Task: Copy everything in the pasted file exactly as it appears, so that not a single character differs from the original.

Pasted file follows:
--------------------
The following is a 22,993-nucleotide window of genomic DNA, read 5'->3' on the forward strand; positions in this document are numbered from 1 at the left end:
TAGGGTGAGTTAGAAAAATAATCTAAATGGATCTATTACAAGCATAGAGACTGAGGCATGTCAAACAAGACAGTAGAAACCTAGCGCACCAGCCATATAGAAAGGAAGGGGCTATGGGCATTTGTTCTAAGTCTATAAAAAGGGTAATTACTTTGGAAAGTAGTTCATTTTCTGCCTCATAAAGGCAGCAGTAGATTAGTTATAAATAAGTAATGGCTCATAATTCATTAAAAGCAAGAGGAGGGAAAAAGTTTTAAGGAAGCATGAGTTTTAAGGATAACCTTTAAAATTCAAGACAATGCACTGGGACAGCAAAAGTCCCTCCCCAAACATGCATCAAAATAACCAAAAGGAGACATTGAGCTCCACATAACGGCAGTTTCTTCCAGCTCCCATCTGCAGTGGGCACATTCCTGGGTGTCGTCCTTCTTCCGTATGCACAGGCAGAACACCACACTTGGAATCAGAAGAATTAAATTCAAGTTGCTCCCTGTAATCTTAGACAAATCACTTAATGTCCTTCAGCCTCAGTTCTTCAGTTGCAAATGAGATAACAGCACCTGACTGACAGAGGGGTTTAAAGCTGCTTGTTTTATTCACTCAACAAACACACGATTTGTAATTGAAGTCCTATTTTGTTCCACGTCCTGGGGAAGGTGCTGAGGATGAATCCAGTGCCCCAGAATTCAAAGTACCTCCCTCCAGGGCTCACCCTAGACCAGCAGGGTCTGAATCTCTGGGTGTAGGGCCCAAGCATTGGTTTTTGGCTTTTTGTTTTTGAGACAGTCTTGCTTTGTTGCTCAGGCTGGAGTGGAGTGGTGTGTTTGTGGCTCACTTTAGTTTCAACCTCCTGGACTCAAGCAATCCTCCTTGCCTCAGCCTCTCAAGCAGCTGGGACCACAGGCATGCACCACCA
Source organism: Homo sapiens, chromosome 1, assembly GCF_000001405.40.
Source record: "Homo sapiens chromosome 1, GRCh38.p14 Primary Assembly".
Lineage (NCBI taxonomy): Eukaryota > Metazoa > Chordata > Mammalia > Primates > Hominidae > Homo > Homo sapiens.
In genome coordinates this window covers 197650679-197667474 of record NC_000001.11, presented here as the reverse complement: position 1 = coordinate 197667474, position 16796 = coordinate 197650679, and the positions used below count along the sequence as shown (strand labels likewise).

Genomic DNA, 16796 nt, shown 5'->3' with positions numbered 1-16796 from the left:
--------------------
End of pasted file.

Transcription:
The following is a 22,993-nucleotide window of genomic DNA, read 5'->3' on the forward strand; positions in this document are numbered from 1 at the left end:
TAGGGTGAGTTAGAAAAATAATCTAAATGGATCTATTACAAGCATAGAGACTGAGGCATGTCAAACAAGACAGTAGAAACCTAGCGCACCAGCCATATAGAAAGGAAGGGGCTATGGGCATTTGTTCTAAGTCTATAAAAAGGGTAATTACTTTGGAAAGTAGTTCATTTTCTGCCTCATAAAGGCAGCAGTAGATTAGTTATAAATAAGTAATGGCTCATAATTCATTAAAAGCAAGAGGAGGGAAAAAGTTTTAAGGAAGCATGAGTTTTAAGGATAACCTTTAAAATTCAAGACAATGCACTGGGACAGCAAAAGTCCCTCCCCAAACATGCATCAAAATAACCAAAAGGAGACATTGAGCTCCACATAACGGCAGTTTCTTCCAGCTCCCATCTGCAGTGGGCACATTCCTGGGTGTCGTCCTTCTTCCGTATGCACAGGCAGAACACCACACTTGGAATCAGAAGAATTAAATTCAAGTTGCTCCCTGTAATCTTAGACAAATCACTTAATGTCCTTCAGCCTCAGTTCTTCAGTTGCAAATGAGATAACAGCACCTGACTGACAGAGGGGTTTAAAGCTGCTTGTTTTATTCACTCAACAAACACACGATTTGTAATTGAAGTCCTATTTTGTTCCACGTCCTGGGGAAGGTGCTGAGGATGAATCCAGTGCCCCAGAATTCAAAGTACCTCCCTCCAGGGCTCACCCTAGACCAGCAGGGTCTGAATCTCTGGGTGTAGGGCCCAAGCATTGGTTTTTGGCTTTTTGTTTTTGAGACAGTCTTGCTTTGTTGCTCAGGCTGGAGTGGAGTGGTGTGTTTGTGGCTCACTTTAGTTTCAACCTCCTGGACTCAAGCAATCCTCCTTGCCTCAGCCTCTCAAGCAGCTGGGACCACAGGCATGCACCACCA
Source organism: Homo sapiens, chromosome 1, assembly GCF_000001405.40.
Source record: "Homo sapiens chromosome 1, GRCh38.p14 Primary Assembly".
Lineage (NCBI taxonomy): Eukaryota > Metazoa > Chordata > Mammalia > Primates > Hominidae > Homo > Homo sapiens.
In genome coordinates this window covers 197650679-197667474 of record NC_000001.11, presented here as the reverse complement: position 1 = coordinate 197667474, position 16796 = coordinate 197650679, and the positions used below count along the sequence as shown (strand labels likewise).

Genomic DNA, 16796 nt, shown 5'->3' with positions numbered 1-16796 from the left: